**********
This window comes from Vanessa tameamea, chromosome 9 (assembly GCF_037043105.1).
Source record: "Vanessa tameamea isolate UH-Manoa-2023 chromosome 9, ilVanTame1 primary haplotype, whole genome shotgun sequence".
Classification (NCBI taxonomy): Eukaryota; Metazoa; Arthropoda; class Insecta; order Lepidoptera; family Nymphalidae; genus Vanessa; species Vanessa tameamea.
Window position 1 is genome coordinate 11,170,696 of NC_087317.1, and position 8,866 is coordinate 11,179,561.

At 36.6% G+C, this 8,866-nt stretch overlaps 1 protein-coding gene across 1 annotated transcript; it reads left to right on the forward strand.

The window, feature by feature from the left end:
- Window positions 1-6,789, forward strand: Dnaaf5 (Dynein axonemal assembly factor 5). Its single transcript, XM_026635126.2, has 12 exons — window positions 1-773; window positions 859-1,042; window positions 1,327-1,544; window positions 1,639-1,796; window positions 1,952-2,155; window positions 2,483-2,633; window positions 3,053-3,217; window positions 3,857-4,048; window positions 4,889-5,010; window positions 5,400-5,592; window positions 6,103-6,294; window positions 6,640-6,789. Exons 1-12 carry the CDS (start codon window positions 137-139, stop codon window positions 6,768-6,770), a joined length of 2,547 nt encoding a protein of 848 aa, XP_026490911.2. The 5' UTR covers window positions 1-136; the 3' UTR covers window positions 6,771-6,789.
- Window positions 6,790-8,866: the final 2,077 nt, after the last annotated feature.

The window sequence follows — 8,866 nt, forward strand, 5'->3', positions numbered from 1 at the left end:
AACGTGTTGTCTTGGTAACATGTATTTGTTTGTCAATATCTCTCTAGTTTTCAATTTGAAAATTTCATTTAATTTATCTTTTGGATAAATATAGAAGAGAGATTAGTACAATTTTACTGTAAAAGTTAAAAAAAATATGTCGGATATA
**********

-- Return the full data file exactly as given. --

This window comes from Vanessa tameamea, chromosome 9 (assembly GCF_037043105.1).
Source record: "Vanessa tameamea isolate UH-Manoa-2023 chromosome 9, ilVanTame1 primary haplotype, whole genome shotgun sequence".
Classification (NCBI taxonomy): Eukaryota; Metazoa; Arthropoda; class Insecta; order Lepidoptera; family Nymphalidae; genus Vanessa; species Vanessa tameamea.
Window position 1 is genome coordinate 11,170,696 of NC_087317.1, and position 8,866 is coordinate 11,179,561.

At 36.6% G+C, this 8,866-nt stretch overlaps 1 protein-coding gene across 1 annotated transcript; it reads left to right on the forward strand.

The window, feature by feature from the left end:
- Window positions 1-6,789, forward strand: Dnaaf5 (Dynein axonemal assembly factor 5). Its single transcript, XM_026635126.2, has 12 exons — window positions 1-773; window positions 859-1,042; window positions 1,327-1,544; window positions 1,639-1,796; window positions 1,952-2,155; window positions 2,483-2,633; window positions 3,053-3,217; window positions 3,857-4,048; window positions 4,889-5,010; window positions 5,400-5,592; window positions 6,103-6,294; window positions 6,640-6,789. Exons 1-12 carry the CDS (start codon window positions 137-139, stop codon window positions 6,768-6,770), a joined length of 2,547 nt encoding a protein of 848 aa, XP_026490911.2. The 5' UTR covers window positions 1-136; the 3' UTR covers window positions 6,771-6,789.
- Window positions 6,790-8,866: the final 2,077 nt, after the last annotated feature.

The window sequence follows — 8,866 nt, forward strand, 5'->3', positions numbered from 1 at the left end:
AACGTGTTGTCTTGGTAACATGTATTTGTTTGTCAATATCTCTCTAGTTTTCAATTTGAAAATTTCATTTAATTTATCTTTTGGATAAATATAGAAGAGAGATTAGTACAATTTTACTGTAAAAGTTAAAAAAAATATGTCGGATATA